• The Cyclist magazine did a great comparative article on this looking at fors and against. Discs can apply more force more smoothly and therefore work better at stopping the average cyclists in all conditions. However but the smaller surface are of a disc verus a rim means less are to disapate the heat causing overheating this hasn’t been a problem for MTB as their breaking needs are very different, the varius component manufacturers are working hard at solving this problem for the road market. For most people long alpine descents aren’t day to day but i’d imagine going down the back of the ventoux (20km of hard descent) would superheat a disc in no time, blocks and rims get hot enough on that as it is!

  5. Good piece. It’s true that descending tends to become more important than decades ago, because it has become more difficult to create considerable gaps uphill. This is due to increased speed uphill (because of lighter and more efficient bikes, of effort-regulating electronic devices, and chiefly, of reduced overall race distances), which all contribute to make drafting uphill more advantageous, and thus contribute to increase the importance of teamwork and conservative tactics, and to deter adventurous attacks. The response has been to multiply double-digit uphill summit finishes, but that has tended to make tactics even more speculative, and to multiply last kilometer attacks à la Rodriguez. Nowadays it seems more possible to split the field descending the Tourmalet or the Joux-Plane than climbing them. Which is a great problem.

    • it has become more difficult to create considerable gaps uphill.

      I don’t know about that. Top-20 riders are still finishing minutes back from the winners on hilly parcours. And, BTW, equipment hasn’t improved that much.

      Races have gotten shorter and that tends to contribute to a bigger final group.

      • Your bottom line is quite my bottom line.
        On the historic trend, without going into lots of figures, the average gap between winner and 10th place in the TdF in the Hinault years was usually over 20 minutes, and it could go easily beyond half an hour. Nowadays it struggles to go over 10 minutes. (True, there was more TT way back then, but TT created less gaps, again because of today’s higher TT speeds and air resistance).

        • “This is due to increased speed uphill (because of lighter and more efficient bikes, of effort-regulating electronic devices, and chiefly, of reduced overall race distances)”

          You forgot probably the most important factor…

    • Writer Daniel Friebe’s made an interesting observation, some riders can’t go to a doctor anymore to help with climbing faster to they/teams are now faced with finding other improvements and descending’s been a neglected area.

  6. I think a part of it is that we take descending well for granted. Hence with Wiggins in the Giro, he’s ridiculed for not doing something as well as we expect him to.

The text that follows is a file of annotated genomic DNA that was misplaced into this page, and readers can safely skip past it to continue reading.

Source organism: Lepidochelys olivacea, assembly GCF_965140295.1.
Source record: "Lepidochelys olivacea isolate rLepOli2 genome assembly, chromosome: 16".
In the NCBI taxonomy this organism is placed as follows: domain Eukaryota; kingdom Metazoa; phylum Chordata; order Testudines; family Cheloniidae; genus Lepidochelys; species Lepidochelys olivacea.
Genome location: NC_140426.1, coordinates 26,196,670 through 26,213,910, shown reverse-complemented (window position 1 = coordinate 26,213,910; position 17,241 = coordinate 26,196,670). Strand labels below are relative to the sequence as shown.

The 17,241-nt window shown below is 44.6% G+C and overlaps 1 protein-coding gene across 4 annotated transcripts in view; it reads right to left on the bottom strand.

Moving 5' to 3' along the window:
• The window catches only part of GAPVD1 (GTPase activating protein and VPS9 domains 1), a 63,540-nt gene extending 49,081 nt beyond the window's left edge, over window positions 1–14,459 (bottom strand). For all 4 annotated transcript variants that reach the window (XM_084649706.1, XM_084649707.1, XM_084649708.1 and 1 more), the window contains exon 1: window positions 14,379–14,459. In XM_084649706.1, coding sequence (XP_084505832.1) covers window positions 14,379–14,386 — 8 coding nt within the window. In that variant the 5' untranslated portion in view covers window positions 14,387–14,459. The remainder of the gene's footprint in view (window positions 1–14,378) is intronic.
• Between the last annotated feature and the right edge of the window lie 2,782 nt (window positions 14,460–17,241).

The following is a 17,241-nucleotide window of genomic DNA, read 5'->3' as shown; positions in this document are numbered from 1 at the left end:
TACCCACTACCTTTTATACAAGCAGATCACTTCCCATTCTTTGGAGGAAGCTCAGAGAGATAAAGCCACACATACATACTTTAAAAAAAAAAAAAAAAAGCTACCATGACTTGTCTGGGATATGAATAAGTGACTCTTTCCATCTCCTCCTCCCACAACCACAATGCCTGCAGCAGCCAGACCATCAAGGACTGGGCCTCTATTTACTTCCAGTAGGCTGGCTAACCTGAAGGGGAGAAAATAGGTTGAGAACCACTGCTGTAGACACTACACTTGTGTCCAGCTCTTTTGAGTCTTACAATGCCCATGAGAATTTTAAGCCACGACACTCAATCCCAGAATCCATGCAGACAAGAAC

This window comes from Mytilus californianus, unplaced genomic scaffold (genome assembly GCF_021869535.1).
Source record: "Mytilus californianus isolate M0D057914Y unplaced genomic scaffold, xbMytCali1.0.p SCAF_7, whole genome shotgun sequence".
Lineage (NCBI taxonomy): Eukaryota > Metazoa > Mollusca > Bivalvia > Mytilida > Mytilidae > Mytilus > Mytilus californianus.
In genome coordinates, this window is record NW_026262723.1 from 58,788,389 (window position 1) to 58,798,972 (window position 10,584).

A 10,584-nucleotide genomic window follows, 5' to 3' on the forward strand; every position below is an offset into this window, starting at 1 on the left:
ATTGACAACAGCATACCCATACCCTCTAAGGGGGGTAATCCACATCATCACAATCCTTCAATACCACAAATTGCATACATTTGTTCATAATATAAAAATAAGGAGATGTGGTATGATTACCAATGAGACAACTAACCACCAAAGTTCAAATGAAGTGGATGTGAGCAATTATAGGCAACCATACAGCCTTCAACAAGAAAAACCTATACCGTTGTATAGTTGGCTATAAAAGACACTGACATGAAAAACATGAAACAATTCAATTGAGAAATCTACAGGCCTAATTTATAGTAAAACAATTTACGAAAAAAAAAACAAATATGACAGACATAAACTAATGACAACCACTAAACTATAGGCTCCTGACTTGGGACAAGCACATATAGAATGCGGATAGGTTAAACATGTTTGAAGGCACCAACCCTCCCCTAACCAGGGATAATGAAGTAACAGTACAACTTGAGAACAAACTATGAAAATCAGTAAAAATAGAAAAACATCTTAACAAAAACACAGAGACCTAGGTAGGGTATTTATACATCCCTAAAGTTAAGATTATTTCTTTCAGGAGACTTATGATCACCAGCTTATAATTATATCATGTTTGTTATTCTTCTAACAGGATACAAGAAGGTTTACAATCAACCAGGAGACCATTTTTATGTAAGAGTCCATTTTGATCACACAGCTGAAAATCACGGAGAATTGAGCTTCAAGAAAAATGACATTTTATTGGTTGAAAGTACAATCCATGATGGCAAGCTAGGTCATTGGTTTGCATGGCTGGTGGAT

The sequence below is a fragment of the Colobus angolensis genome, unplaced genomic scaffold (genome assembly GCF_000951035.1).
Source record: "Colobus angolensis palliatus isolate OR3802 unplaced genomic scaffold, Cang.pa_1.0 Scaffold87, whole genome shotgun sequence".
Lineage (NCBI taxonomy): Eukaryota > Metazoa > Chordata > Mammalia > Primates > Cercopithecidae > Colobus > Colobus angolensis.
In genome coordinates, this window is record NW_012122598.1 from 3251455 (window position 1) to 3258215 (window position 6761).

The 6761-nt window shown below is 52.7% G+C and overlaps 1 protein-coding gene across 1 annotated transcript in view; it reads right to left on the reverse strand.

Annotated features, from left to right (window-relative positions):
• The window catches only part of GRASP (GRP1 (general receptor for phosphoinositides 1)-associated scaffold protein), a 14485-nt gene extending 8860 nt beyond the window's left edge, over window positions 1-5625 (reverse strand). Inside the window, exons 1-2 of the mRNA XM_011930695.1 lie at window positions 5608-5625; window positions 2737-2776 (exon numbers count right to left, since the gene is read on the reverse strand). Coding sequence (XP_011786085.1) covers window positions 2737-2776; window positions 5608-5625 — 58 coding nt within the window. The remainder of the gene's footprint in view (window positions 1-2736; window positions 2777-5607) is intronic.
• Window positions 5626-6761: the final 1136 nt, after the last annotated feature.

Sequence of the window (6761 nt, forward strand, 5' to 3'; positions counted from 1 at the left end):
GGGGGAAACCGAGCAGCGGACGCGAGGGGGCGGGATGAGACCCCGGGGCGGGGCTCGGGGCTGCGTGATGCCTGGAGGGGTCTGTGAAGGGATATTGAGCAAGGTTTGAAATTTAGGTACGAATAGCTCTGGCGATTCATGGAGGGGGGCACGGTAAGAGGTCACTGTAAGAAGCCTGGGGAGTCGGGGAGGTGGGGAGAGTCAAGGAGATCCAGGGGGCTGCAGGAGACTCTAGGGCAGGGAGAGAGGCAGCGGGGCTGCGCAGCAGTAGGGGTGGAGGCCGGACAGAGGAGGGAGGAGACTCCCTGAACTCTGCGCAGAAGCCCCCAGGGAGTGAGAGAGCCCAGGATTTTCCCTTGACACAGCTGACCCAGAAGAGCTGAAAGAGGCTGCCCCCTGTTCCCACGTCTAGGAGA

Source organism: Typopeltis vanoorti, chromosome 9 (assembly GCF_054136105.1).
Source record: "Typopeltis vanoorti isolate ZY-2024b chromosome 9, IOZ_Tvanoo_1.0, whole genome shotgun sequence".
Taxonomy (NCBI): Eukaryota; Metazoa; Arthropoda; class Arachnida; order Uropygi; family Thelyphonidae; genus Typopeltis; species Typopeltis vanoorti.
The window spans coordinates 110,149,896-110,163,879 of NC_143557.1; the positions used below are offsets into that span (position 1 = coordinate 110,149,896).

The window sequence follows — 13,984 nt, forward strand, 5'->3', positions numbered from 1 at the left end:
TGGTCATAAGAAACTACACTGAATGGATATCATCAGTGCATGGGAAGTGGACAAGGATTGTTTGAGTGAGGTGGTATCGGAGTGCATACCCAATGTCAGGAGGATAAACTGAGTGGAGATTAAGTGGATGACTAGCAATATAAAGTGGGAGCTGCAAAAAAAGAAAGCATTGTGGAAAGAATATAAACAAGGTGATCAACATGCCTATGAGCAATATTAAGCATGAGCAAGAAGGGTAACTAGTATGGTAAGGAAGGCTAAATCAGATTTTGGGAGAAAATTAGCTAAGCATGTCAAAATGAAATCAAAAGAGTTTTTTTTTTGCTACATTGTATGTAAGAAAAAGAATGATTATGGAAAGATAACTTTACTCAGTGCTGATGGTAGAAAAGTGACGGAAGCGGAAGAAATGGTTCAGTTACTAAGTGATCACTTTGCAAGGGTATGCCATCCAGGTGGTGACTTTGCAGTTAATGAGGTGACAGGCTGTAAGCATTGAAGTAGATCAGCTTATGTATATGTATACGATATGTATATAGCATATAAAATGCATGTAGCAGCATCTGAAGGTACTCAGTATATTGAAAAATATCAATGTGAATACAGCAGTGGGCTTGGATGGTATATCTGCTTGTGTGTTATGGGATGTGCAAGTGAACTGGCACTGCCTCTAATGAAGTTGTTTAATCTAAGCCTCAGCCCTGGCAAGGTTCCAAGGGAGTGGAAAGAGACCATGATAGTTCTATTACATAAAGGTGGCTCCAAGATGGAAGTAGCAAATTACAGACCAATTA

I also think its because the climb is seen as heroic but the descent rarely so. I suspect that’s due in part to the mythology people like Desgrange created: that suffering is heroic. To the point we can idolise Bahamontes without ever asking how much more he could have won if he had just worked on his downhill skills.

    • BTW, I realise these are both paradoxical. Though it’s rare for anyone my age to be told critical info about the great historical riders. E.g. any article about The Eagle would focus on how good he was uphill, not how bad he was downhill.

  7. I would love to have the descending ability of Wiggins(and the climbing ability of Cavendish for that matter).

    The TV pictures tend to nullify the speed at which these guys are travelling, but I feel it is more of a mental thing than anything else.

    Some of us are just more cautious than others

  8. FWIW, cyclocross will teach you cornering if one refuses to practice figure-eights in a suburban parking lot. The most recent world cup in Namur is an extreme example of tough cornering tests. A local events will teach plenty!

  9. I have seen moving ramps which skiers use to practice when there is no snow. Maybe something like this but on a large scale. The slope and speed could be changed to make for different conditions.

  10. INRNG has written plenty of articles making reference to the fact that pro equipment now has to be stuff that consumers will want and be able to use, even to the extent that they no longer have individually sized bikes anymore. I wonder if the lack of development in gear that would help descending speeds has anything to do with the difference between pros descending on closed roads with race doctors in close attendance should anything go wrong, and amateurs descending with motor traffic for whom 80+ kph is probably regarded as too fast already. Perhaps the worry of litigation for a product specifically marketed as helping you break the speed limit is off-putting.

  11. Descending is a funny thing. I think most of it is mental, not gear. I don’t really think of myself as “crazy”, but I typically descend much faster than the guys I ride with, guys who will put themselves at risk in crits (which I won’t do- too old). I never feel like I am really, really pushing it, but clearly my “in control” is faster than theirs. And I remember descending mountain roads in the PNW with a guy who raced motocross- I couldn’t believe how fast he descended, and he clearly was in control the whole time. So I think it’s all in our head….